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Mushroom Hunting

Tropical Depression Isaac brought much needed rain and the return of mushrooms!

I woke early on Labor Day, ate my Greek yogurt with blueberries, and downed my orange juice. I parked my car at "Picnic Area 14" in Forest Park, read the "Welcome to the John F. Kennedy Memorial Forest" sign, and headed up the gravel path.The remnants of Tropical Depression Isaac had dumped lots of rain. It was a cloudy, cool morning.

I was in search of mushrooms, those elusive fungi of kitchen and folklore.Because of the prior drought, many leaves already carpeted the forest floor. The key to good hunting is to scan the sides of the path looking for patches of white. The first two sightings were "false alarms": from a distance the stark white Styrofoam cups looked like mushrooms. Mushrooms play an important role in breaking down biomass. This is why they are seen on dead branches and trees. The largest living thing is the "honey mushroom" in Oregon, www.extremescience.com/biggest-living-thing.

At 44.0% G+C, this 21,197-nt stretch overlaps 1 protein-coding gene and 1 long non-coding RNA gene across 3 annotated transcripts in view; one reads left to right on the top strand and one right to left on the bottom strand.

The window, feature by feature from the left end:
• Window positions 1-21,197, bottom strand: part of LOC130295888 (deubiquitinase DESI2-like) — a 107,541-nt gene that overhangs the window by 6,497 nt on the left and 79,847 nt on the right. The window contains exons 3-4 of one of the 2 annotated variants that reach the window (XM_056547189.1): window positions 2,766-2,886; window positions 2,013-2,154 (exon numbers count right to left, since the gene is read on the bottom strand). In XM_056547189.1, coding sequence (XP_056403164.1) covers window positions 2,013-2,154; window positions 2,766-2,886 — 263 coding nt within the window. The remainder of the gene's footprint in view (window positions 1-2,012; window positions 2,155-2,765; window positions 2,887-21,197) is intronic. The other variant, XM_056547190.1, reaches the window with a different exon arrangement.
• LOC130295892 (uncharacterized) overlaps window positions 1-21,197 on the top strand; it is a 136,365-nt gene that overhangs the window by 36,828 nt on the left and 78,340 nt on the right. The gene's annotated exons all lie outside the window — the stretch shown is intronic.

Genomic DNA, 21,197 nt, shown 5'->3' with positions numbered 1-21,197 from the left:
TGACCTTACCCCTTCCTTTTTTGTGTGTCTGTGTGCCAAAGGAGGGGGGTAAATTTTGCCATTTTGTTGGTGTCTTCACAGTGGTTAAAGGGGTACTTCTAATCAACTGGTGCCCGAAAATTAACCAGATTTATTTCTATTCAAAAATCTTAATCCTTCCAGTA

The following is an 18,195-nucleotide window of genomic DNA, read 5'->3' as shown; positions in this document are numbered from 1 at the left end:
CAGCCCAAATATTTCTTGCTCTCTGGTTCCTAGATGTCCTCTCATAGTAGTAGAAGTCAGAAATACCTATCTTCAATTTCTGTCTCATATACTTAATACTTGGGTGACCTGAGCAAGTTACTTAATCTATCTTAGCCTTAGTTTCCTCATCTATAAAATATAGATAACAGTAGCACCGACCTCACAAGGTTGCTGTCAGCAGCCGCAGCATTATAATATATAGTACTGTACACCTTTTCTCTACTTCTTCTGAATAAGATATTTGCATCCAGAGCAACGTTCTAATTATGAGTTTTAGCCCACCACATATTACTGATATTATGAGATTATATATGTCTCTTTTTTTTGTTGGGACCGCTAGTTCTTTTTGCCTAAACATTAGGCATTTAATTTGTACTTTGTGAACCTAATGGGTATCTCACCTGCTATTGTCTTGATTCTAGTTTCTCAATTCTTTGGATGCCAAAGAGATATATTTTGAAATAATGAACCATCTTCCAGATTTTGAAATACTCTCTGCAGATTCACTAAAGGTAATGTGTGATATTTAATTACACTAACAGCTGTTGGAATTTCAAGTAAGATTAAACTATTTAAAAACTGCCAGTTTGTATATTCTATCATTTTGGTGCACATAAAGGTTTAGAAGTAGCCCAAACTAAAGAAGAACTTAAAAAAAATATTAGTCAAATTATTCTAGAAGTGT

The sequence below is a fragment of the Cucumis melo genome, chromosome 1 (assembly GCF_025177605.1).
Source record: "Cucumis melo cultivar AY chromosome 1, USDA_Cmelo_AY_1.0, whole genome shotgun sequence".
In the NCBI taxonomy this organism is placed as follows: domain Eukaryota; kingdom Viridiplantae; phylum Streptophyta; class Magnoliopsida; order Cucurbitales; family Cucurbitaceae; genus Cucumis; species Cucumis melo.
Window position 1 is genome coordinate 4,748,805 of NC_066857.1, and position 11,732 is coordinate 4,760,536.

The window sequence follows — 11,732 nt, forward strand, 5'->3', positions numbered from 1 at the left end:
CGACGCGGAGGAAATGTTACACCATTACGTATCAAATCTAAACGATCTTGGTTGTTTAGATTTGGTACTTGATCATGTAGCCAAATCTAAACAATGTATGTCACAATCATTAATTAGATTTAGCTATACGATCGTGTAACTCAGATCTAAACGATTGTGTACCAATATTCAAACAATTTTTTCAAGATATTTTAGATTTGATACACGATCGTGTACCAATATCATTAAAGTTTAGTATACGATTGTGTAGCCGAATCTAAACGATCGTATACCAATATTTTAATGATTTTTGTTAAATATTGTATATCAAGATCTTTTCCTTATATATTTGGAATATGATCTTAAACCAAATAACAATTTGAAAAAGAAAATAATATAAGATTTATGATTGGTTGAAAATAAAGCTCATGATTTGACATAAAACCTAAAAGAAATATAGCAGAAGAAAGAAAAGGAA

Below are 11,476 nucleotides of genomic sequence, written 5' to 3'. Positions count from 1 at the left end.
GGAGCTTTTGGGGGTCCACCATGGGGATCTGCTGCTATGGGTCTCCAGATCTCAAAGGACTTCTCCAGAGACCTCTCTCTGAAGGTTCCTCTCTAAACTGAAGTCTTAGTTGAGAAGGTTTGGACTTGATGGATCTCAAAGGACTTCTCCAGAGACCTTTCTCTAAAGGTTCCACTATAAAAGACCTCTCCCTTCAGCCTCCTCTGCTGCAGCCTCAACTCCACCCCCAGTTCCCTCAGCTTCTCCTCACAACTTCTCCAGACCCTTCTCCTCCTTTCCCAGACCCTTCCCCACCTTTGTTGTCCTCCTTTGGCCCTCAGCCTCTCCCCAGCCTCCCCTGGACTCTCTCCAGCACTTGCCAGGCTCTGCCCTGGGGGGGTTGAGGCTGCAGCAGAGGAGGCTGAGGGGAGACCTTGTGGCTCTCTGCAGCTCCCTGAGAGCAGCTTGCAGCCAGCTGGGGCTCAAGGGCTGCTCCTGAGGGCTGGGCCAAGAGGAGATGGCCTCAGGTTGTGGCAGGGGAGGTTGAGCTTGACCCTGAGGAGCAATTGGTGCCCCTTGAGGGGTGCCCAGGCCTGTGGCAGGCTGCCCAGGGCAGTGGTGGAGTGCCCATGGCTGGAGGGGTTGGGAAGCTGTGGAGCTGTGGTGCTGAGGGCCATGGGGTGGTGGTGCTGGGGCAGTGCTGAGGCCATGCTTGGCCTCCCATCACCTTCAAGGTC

While none of the mushrooms that I saw and photographed were this big, there were several different varieties (refer to pictures).When I returned to the car an hour later, I was "parked in" by the hordes of people visiting the St Louis Zoo for their holiday. My hike had given me an appetite for mushroom soup.

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RDBet September 04, 2012 at 03:22 PM
Cool stuff. I saw loads of mushrooms on a walk through the woods too, and left wondering what was edible.
Becca Stevens September 04, 2012 at 09:40 PM
The correct link for the article on the honey mushroom in Oregon is: www.extremescience.com/biggest-living-thing.htm
Mark Cockson September 05, 2012 at 12:01 AM
RDBet: be very careful when hunting for edible mushrooms---there are several photographic guides which are good. Becca Stevens: thank you for the correction to the embedded link. regards, Blogger Mark

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